The Sun Does It: Now Go Figure Out How!

(Perturbation Calculations of Ocean Surface Temperatures)
Guest essay by Stan Robertson, Ph.D., P.E.

1. Introduction

It is generally conceded that the earth has warmed a bit over the last century, but it is not clear what has caused it, nor whether it will continue and become a problem for humanity. There is a possibility that some of the warming has been caused by anthropogenic greenhouse gases, but it is also likely that the sun has been partially responsible. The arguments that are advanced to say that humans caused it and that it will become a serious problem rely on models that have not been validated and positive feedback effects that have not been shown to exist, at least at the hypothesized levels of effectiveness. The apparent weakness in the argument that the sun has been a major contributor is that satellite measurements of Total Solar Irradiance (TSI) have not shown changes large enough to have directly produced the warming of the earth over the last half century. But what about indirect effects? Is it possible that the sun exerts control in some indirect way? In these notes I recapitulate the evidence that this is the case by showing that the variations of TSI cannot provide the energy that is necessary to account for the warming of the oceans during solar cycles.

TSI, as measured above the earth’s atmosphere varies by about 1.2 watt/m2 over a nominal eleven year solar cycle (h/t Leif Svaalgard) primarily at wavelengths shorter than 2 micron. The dominant harmonic variation of TSI would thus have an amplitude half this large, or about 0.6 watt/m2. About 70% of this enters the earth atmosphere. Averaged over latitudes and day/night cycles, about one fourth of this 70%, or ~0.11 watt/m2, on average, enters the upper atmosphere. Since only about 160 watt/m2 of 1365 watt/m2 of incoming solar radiation at wavelengths less than 2 micron reaches the earth surface, the amplitude of short wavelength TSI reaching the earth surface would be only (160/1365)x0.6 = 0.07 watt/m2. However, about half of the difference between 0.11 and 0.07 watt/m2 eventually reaches the earth surface as scattered thermal infrared radiation at wavelengths greater than 2 micron. Thus the average amplitude of TSI reaching the earth surface in all wavelengths would be about 0.09 watt/m2. So the question is, just how much sea surface temperature variation can this produce?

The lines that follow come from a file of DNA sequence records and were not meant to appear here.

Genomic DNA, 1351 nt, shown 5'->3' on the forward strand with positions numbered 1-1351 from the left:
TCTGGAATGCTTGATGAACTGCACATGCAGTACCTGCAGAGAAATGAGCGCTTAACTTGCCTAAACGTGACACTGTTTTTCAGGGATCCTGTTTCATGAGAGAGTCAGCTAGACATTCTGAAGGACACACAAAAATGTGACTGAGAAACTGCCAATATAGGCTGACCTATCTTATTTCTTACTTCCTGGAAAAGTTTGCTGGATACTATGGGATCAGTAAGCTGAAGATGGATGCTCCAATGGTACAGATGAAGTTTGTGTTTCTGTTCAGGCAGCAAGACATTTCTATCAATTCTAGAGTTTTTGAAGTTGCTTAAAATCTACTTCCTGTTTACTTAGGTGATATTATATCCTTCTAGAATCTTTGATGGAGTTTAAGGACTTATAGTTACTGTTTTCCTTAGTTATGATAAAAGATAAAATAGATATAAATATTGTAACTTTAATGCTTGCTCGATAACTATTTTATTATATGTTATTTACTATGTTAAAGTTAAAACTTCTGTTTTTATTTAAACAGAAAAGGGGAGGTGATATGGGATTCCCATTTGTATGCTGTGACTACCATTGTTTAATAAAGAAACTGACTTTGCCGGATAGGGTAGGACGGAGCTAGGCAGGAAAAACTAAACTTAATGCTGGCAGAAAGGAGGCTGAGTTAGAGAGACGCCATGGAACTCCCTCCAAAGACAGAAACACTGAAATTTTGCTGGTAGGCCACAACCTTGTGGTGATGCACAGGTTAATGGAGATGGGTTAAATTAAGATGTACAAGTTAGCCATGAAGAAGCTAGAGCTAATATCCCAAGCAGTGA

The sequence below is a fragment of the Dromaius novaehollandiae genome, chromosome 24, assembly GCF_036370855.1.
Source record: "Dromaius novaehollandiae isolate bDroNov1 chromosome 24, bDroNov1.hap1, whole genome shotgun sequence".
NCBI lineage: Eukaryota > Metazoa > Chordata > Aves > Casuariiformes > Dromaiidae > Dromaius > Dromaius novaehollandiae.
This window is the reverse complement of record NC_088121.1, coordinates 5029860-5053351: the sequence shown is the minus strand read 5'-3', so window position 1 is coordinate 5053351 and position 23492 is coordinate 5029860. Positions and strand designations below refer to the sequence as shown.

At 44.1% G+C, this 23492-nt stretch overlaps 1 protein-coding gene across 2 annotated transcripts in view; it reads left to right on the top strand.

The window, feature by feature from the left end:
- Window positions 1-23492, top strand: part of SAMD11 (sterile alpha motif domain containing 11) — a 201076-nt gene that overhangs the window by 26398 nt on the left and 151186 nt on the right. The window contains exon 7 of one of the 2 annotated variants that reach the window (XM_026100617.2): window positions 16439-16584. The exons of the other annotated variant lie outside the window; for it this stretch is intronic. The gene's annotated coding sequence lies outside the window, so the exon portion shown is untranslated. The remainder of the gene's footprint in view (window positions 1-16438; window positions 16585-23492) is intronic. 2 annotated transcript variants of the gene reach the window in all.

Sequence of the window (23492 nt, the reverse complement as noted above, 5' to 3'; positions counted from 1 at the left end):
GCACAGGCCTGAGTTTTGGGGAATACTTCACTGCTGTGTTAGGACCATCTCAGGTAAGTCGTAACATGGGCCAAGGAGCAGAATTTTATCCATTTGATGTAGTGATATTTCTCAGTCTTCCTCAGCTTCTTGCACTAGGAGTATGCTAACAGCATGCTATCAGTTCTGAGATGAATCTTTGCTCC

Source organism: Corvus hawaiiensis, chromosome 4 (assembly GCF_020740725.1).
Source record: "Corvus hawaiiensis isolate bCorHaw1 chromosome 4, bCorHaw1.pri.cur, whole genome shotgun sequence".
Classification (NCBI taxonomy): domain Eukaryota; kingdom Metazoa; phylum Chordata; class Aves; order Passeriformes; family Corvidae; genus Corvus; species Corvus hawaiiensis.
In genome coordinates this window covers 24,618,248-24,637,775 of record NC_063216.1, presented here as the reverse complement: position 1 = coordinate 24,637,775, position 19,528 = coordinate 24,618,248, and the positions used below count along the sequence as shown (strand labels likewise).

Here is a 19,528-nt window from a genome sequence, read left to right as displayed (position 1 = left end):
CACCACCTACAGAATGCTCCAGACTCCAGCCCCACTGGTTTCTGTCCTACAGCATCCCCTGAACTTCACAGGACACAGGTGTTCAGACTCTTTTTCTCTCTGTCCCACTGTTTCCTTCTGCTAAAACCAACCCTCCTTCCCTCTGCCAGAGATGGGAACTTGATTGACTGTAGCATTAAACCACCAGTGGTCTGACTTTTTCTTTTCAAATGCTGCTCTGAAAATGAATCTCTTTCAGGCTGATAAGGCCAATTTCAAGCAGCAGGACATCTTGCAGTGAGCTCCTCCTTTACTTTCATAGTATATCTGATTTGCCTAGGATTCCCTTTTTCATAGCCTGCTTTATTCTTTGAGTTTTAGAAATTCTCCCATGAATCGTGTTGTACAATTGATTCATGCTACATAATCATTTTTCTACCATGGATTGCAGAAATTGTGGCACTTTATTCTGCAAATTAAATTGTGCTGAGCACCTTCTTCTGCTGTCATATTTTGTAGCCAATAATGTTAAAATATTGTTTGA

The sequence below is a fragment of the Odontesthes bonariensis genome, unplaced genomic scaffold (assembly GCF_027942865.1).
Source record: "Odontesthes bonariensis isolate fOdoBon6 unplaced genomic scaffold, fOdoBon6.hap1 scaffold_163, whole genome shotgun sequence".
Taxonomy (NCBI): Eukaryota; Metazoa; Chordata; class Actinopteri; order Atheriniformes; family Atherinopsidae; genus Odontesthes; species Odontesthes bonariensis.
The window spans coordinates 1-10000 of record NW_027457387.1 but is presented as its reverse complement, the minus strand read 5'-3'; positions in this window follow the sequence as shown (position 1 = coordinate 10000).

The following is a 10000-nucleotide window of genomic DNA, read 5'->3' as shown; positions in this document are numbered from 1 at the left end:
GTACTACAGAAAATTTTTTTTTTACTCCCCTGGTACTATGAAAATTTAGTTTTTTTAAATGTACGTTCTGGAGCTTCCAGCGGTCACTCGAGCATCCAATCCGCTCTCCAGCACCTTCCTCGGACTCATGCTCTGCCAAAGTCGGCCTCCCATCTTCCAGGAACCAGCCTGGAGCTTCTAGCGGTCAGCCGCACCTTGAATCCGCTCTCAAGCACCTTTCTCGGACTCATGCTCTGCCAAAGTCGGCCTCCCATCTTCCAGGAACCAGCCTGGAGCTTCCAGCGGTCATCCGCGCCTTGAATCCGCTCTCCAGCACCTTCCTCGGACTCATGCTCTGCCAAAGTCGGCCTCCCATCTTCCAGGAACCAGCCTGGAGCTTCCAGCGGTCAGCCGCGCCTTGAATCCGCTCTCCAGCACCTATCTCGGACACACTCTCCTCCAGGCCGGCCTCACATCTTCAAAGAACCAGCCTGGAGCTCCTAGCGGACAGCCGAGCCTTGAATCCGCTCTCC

Several researchers, including Nir Shaviv (2008), Roy Spencer  and Zhou & Tung (2010) have found that ocean surface temperatures oscillate with an amplitude of about 0.04 – 0.05 oC during a solar cycle. (In fact, all of the ideas that I am presenting here were covered in Shaviv’s work, but it has not gotten the attention that it deserves.) Using 150 years of sea surface temperature data, Zhou & Tung found 0.085 oC warming for each watt/m2 of increase of TSI over a solar cycle. Although not strictly sinusoidal, the temperature variations can be approximately described in terms of a dominant sinusoidal component of variation with an 11 year period. Thus the question to be answered at this point is, can 0.09 watt/m2 amplitude of variation of TSI entering the oceans produce temperature oscillations with an amplitude of 0.04 – 0.05 oC?

The answer to this question depends on the average thermal diffusivity of the upper oceans. That is an unknown, but not unknowable, quantity. Thermal diffusivity is the ratio of thermal conductivity to heat capacity. The upper 25 to 100 meters of oceans are well mixed by waves and shears. These are mixing zones with high thermal diffusivity and correspondingly small temperature gradients. Diffusivities are lower at greater depths. Bryan (1987) has found that thermal diffusivities ranging from 0.3 to 5 cm2/s are needed to account for the temperature profiles below the mixing zone. In my first trial calculations of the energy flux necessary to account for the temperature variations, I tried values of thermal diffusivity in the range 0.1 – 10 cm2/s and found that the TSI variations were generally inadequate to produce the sea temperature variations over a solar cycle. But there was wide variation of calculated energy flux. Larger values of thermal diffusivity required more heat because more was able to penetrate to the depths, but even for 0.1 cm2/s, the required input was double the TSI variations that reach the earth surface. Fortunately, there is a way to constrain both the value of the thermal diffusivity and the heat input. It consists of first matching the measured trends of surface temperatures and ocean heat content over time. Measurements of these were reported by Levitus et al. (2012) and are available from